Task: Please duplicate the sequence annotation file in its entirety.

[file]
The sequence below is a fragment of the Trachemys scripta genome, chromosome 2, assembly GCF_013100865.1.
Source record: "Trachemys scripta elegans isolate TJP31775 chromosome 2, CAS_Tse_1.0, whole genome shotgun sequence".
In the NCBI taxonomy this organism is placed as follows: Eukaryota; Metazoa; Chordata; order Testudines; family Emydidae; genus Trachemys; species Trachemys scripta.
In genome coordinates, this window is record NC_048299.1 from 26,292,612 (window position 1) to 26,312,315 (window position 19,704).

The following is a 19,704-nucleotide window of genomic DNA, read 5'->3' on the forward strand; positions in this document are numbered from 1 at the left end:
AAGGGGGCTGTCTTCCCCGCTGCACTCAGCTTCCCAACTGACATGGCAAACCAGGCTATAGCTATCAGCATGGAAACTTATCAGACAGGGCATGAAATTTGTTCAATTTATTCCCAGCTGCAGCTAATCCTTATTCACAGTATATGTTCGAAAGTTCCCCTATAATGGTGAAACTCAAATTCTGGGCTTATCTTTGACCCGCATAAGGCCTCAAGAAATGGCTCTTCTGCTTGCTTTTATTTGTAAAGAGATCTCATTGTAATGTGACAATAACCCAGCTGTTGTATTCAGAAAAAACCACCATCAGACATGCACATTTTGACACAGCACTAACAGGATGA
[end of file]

The sequence below is a fragment of the Trachemys scripta genome, chromosome 2, assembly GCF_013100865.1.
Source record: "Trachemys scripta elegans isolate TJP31775 chromosome 2, CAS_Tse_1.0, whole genome shotgun sequence".
In the NCBI taxonomy this organism is placed as follows: Eukaryota; Metazoa; Chordata; order Testudines; family Emydidae; genus Trachemys; species Trachemys scripta.
In genome coordinates, this window is record NC_048299.1 from 26,292,612 (window position 1) to 26,312,315 (window position 19,704).

The following is a 19,704-nucleotide window of genomic DNA, read 5'->3' on the forward strand; positions in this document are numbered from 1 at the left end:
AAGGGGGCTGTCTTCCCCGCTGCACTCAGCTTCCCAACTGACATGGCAAACCAGGCTATAGCTATCAGCATGGAAACTTATCAGACAGGGCATGAAATTTGTTCAATTTATTCCCAGCTGCAGCTAATCCTTATTCACAGTATATGTTCGAAAGTTCCCCTATAATGGTGAAACTCAAATTCTGGGCTTATCTTTGACCCGCATAAGGCCTCAAGAAATGGCTCTTCTGCTTGCTTTTATTTGTAAAGAGATCTCATTGTAATGTGACAATAACCCAGCTGTTGTATTCAGAAAAAACCACCATCAGACATGCACATTTTGACACAGCACTAACAGGATGA